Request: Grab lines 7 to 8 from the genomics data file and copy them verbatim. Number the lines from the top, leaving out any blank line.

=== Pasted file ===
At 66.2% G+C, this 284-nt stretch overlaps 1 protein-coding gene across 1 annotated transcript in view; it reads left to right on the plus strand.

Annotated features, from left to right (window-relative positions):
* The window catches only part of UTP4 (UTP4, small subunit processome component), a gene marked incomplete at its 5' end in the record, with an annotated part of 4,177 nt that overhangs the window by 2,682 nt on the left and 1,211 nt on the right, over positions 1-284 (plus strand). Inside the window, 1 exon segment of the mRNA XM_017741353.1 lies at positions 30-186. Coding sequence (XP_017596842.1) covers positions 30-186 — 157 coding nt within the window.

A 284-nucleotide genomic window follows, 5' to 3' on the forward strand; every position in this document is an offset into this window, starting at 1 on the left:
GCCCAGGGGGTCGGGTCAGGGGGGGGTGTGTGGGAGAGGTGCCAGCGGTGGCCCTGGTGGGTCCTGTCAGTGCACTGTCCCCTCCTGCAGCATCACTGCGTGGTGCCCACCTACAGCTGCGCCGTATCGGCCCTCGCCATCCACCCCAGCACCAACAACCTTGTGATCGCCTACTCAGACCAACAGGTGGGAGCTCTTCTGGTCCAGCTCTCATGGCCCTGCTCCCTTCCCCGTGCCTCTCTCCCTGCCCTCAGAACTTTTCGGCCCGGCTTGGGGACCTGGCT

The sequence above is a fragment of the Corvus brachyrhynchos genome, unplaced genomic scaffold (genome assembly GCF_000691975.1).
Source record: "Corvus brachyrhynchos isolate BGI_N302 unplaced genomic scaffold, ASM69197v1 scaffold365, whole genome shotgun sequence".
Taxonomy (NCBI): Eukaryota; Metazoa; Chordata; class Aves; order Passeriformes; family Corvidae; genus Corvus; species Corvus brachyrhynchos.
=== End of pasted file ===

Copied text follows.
Source record: "Corvus brachyrhynchos isolate BGI_N302 unplaced genomic scaffold, ASM69197v1 scaffold365, whole genome shotgun sequence".
Taxonomy (NCBI): Eukaryota; Metazoa; Chordata; class Aves; order Passeriformes; family Corvidae; genus Corvus; species Corvus brachyrhynchos.